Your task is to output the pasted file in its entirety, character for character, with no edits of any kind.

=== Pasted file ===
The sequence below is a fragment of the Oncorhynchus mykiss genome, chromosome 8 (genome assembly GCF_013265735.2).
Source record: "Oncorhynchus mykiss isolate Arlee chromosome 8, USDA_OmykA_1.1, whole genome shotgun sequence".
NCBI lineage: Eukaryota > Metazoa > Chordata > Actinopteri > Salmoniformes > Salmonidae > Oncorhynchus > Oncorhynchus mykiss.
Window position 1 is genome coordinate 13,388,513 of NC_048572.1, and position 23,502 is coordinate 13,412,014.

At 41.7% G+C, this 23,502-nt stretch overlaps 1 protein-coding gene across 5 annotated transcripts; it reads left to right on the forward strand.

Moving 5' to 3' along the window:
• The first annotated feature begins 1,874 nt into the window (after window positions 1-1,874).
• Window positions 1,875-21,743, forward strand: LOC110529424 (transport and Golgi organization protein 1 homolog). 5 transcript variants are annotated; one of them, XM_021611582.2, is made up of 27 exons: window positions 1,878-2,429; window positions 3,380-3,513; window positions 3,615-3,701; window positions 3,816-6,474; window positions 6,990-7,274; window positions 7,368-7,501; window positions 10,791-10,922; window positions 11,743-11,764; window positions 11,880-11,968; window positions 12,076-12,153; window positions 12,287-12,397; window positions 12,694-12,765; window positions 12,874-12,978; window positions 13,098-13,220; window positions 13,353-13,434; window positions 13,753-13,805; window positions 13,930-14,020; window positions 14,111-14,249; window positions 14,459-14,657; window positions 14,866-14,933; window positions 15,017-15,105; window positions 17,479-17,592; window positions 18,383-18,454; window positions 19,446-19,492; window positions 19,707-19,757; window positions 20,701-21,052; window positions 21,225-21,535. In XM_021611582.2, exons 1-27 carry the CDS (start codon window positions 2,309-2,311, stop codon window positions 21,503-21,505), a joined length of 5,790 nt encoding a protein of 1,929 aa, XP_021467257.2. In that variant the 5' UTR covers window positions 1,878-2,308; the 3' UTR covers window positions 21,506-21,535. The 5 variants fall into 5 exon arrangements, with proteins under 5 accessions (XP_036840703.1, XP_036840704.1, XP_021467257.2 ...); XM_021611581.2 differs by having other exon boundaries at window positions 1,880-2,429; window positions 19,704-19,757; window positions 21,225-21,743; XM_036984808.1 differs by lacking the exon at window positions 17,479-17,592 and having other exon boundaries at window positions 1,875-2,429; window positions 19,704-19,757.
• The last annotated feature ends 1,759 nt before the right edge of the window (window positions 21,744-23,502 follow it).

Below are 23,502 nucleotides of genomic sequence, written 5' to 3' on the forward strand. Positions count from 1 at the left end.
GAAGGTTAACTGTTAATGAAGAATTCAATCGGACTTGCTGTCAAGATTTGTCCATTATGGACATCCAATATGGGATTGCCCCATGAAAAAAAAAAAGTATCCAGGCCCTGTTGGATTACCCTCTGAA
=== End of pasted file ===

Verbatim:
The sequence below is a fragment of the Oncorhynchus mykiss genome, chromosome 8 (genome assembly GCF_013265735.2).
Source record: "Oncorhynchus mykiss isolate Arlee chromosome 8, USDA_OmykA_1.1, whole genome shotgun sequence".
NCBI lineage: Eukaryota > Metazoa > Chordata > Actinopteri > Salmoniformes > Salmonidae > Oncorhynchus > Oncorhynchus mykiss.
Window position 1 is genome coordinate 13,388,513 of NC_048572.1, and position 23,502 is coordinate 13,412,014.

At 41.7% G+C, this 23,502-nt stretch overlaps 1 protein-coding gene across 5 annotated transcripts; it reads left to right on the forward strand.

Moving 5' to 3' along the window:
• The first annotated feature begins 1,874 nt into the window (after window positions 1-1,874).
• Window positions 1,875-21,743, forward strand: LOC110529424 (transport and Golgi organization protein 1 homolog). 5 transcript variants are annotated; one of them, XM_021611582.2, is made up of 27 exons: window positions 1,878-2,429; window positions 3,380-3,513; window positions 3,615-3,701; window positions 3,816-6,474; window positions 6,990-7,274; window positions 7,368-7,501; window positions 10,791-10,922; window positions 11,743-11,764; window positions 11,880-11,968; window positions 12,076-12,153; window positions 12,287-12,397; window positions 12,694-12,765; window positions 12,874-12,978; window positions 13,098-13,220; window positions 13,353-13,434; window positions 13,753-13,805; window positions 13,930-14,020; window positions 14,111-14,249; window positions 14,459-14,657; window positions 14,866-14,933; window positions 15,017-15,105; window positions 17,479-17,592; window positions 18,383-18,454; window positions 19,446-19,492; window positions 19,707-19,757; window positions 20,701-21,052; window positions 21,225-21,535. In XM_021611582.2, exons 1-27 carry the CDS (start codon window positions 2,309-2,311, stop codon window positions 21,503-21,505), a joined length of 5,790 nt encoding a protein of 1,929 aa, XP_021467257.2. In that variant the 5' UTR covers window positions 1,878-2,308; the 3' UTR covers window positions 21,506-21,535. The 5 variants fall into 5 exon arrangements, with proteins under 5 accessions (XP_036840703.1, XP_036840704.1, XP_021467257.2 ...); XM_021611581.2 differs by having other exon boundaries at window positions 1,880-2,429; window positions 19,704-19,757; window positions 21,225-21,743; XM_036984808.1 differs by lacking the exon at window positions 17,479-17,592 and having other exon boundaries at window positions 1,875-2,429; window positions 19,704-19,757.
• The last annotated feature ends 1,759 nt before the right edge of the window (window positions 21,744-23,502 follow it).

Below are 23,502 nucleotides of genomic sequence, written 5' to 3' on the forward strand. Positions count from 1 at the left end.
GAAGGTTAACTGTTAATGAAGAATTCAATCGGACTTGCTGTCAAGATTTGTCCATTATGGACATCCAATATGGGATTGCCCCATGAAAAAAAAAAAGTATCCAGGCCCTGTTGGATTACCCTCTGAA